Matthew Sweet: Sweet ’16

Matthew Sweet’s personal journey has taken him from his boyhood home in Nebraska to the nascent, early 1980s music scene of Athens, Georgia to New York City, Los Angeles, and finally back home again. Not surprisingly, his musical journey followed the same path. He began recording at home, eventually went the big studio route, and

Album Mini-review: The Twilight Hours — Black Beauty

File next to: Todd Rundgren, Ben Folds, Matthew Sweet Minneapolis’ Trip Shakespeare was always a band apart; they never fit into most people’s idea of that city’s sound. Scintillating vocal harmonies (featuring brothers Matt and Dan Wilson) and shimmering melodies were their stock-in-trade. When they folded, Dan and bassist John Munson formed the less-quirky, more

Album Mini-review: Anderson-Stolt — Invention of Knowledge

File next to: Yes, Flower Kings, Spock’s Beard Swedish multi-instrumentalist Reine Stolt made a name for himself with Flower Kings, a successful attempt at bringing the 1970s classic progressive rock aesthetic into modern times. The inimitable Jon Anderson was the voice of prog heroes Yes from their 1969 beginning until his departure in 2004. While

The Record Company: Just Call it Rock ‘n’ Roll

On the group’s 2016 debut album Give It Back to You, The Record Company displays its modern-day take on musical forebears like Jimmy Reed, Muddy Waters and Howlin’ Wolf. But guitarist-vocalist Chris Vos isn’t comfortable with being labeled a blues band. “Take the Rolling Stones and Yardbirds; they were influenced by blues. But they’re rock

Album Mini-review: Waiting for Henry — Town Called Patience

File next to: Jayhawks, Wilco, Gin Blossoms Inside the college rock movement of the 1980s, there was a kind of proto-alt-country vibe that informed later groups like Wilco and Old 97s. There are echoes of that scene in the warm and friendly country-rock of Town Called Patience. Sharp hooks and memorable lead guitar lines provide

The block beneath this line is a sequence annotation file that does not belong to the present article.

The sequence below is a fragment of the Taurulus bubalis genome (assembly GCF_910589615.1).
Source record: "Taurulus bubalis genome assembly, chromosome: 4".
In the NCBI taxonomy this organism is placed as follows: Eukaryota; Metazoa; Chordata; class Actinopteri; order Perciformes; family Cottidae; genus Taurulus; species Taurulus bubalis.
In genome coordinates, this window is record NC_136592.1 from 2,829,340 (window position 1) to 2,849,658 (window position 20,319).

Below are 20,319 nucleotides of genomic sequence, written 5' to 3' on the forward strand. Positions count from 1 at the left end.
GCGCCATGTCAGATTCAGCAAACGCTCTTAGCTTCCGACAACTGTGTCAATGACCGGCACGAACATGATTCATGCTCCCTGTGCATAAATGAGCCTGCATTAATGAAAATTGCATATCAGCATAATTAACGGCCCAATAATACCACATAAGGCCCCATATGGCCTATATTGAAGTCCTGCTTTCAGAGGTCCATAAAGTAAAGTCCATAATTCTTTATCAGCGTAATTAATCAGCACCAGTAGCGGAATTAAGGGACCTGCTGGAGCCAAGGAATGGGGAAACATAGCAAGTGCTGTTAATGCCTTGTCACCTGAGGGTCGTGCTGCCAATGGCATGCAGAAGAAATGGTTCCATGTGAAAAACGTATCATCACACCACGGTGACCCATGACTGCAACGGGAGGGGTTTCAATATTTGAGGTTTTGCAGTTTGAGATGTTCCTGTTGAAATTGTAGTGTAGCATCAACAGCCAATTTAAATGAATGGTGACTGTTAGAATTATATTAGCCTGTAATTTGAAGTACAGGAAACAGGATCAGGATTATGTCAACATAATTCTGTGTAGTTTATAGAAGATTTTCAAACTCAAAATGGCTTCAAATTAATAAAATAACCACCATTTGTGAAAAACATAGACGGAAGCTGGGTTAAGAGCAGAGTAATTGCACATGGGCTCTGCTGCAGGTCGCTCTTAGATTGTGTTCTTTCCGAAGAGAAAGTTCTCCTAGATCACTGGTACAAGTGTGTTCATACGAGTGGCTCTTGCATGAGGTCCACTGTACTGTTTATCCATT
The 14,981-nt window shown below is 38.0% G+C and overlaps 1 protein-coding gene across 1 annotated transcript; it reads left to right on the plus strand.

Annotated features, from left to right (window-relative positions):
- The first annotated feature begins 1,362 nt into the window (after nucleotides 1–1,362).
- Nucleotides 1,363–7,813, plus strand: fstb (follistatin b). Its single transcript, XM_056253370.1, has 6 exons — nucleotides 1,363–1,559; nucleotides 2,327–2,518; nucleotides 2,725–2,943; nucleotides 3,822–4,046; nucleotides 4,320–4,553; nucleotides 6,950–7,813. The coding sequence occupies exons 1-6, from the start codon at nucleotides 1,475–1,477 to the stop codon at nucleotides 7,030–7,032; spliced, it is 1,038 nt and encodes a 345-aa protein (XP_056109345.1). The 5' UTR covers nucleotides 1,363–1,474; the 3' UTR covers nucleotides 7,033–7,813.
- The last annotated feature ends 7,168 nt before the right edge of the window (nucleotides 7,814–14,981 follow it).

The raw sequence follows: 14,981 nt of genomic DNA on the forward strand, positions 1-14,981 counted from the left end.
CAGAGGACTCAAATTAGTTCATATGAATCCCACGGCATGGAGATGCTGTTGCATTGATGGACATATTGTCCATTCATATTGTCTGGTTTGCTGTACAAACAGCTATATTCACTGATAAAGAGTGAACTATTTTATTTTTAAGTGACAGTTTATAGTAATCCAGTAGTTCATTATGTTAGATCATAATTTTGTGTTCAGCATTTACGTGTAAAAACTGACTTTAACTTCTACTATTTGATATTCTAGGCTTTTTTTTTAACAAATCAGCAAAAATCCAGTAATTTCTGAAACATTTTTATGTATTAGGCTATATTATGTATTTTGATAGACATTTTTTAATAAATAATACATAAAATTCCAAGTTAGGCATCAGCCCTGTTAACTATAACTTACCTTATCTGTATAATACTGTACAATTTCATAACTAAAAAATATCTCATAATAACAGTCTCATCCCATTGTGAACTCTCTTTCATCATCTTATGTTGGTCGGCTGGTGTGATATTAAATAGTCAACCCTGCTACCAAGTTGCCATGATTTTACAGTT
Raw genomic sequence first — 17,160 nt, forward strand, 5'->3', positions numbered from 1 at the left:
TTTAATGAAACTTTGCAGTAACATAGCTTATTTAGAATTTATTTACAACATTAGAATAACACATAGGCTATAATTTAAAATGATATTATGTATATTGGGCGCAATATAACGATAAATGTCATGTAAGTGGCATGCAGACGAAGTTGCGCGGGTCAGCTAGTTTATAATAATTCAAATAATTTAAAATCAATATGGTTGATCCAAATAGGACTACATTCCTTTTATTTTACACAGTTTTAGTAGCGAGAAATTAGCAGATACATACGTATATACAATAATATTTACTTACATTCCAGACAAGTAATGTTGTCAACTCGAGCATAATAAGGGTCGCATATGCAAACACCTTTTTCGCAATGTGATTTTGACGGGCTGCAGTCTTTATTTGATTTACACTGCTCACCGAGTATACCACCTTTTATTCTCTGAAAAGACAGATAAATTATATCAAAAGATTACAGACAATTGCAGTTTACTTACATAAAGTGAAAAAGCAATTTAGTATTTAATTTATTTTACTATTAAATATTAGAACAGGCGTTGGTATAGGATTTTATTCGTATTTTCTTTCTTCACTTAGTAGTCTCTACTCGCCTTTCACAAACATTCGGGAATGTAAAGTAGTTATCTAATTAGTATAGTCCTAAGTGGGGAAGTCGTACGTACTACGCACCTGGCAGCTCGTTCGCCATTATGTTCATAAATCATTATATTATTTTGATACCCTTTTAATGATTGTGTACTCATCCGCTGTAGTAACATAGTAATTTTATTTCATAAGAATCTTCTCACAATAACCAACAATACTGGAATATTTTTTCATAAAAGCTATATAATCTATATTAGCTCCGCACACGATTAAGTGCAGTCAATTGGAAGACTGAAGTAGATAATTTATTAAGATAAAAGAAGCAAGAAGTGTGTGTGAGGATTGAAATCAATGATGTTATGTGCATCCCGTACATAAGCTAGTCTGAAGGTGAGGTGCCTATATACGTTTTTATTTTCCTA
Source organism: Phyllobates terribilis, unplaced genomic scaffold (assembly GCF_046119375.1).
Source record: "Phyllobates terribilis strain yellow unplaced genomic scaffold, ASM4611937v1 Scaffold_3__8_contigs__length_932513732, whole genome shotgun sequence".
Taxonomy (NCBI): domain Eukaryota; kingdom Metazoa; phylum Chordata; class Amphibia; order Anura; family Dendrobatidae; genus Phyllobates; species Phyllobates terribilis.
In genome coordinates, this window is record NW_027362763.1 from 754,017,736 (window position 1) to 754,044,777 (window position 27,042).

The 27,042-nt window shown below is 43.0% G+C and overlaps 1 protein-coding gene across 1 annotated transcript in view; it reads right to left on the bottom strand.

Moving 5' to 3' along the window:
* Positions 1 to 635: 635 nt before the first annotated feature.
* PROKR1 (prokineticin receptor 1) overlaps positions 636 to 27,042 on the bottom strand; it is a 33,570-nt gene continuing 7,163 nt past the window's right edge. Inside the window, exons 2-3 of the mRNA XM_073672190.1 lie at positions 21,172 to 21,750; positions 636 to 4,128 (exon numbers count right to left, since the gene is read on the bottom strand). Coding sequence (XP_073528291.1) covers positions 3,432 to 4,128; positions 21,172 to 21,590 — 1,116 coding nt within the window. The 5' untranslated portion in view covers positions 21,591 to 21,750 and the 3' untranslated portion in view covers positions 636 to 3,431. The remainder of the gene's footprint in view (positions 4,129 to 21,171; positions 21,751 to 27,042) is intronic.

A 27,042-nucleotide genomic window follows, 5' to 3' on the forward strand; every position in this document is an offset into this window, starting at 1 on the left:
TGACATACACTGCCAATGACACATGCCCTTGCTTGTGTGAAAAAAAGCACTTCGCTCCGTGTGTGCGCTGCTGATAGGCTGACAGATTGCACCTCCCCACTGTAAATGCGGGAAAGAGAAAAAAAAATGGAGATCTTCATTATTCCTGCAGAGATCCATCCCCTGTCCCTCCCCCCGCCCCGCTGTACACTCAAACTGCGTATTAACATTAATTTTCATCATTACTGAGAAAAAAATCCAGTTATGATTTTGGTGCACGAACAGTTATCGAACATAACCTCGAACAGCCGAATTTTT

Album Mini-review: Allen Ginsberg — The Last Word on First Blues

File next to: William Burroughs, The Fugs, Lenny Bruce Beat poet Allen Ginsberg is a towering figure in America’s cultural history. Most of his recorded material is spoken word, but in 1983 he cut an album of music called First Blues. With a ramshackle folk backing from pals including Bob Dylan, First Blues is a

Brian Wilson: Critics’ Pet

I recently had the opportunity to interview Brian Wilson. I also had the opportunity to write not one but two features based on that conversation (and also based on a lively chat with Domenic Priore). There’s very little overlap between the two features. so if you enjoy one, you’ll likely find the other interesting, too.

North Carolina Musicians Standing Against HB2

Taking full advantage of their first majority in North Carolina government in decades, the state Republican party has pushed through their conservative legislative agenda. Among the most high-profile – and contentious – of their initiatives has been the passage of House Bill #2, officially known as the Public Facilities Privacy and Security Act, widely known

The Cowsills on Tour: Pop, American Style

As a band, the Cowsills formed in 1965. But they can make a credible claim to having been together much earlier. A self-contained group made up completely of family members – five brothers, a sister and their mom – the real-life Cowsills were the inspiration for the popular TV series The Partridge Family. All 5

Album Review: David Brookings and the Average Lookings – s/t

Power pop is a musical genre for true believers, artists and listeners alike. Relentlessly upbeat – even when the subject matter is melancholy – power pop charges ahead, determinedly uninterested in bowing in the direction of the latest current and transitory musical fashions. Sales figures aside, a lot of great music has come out of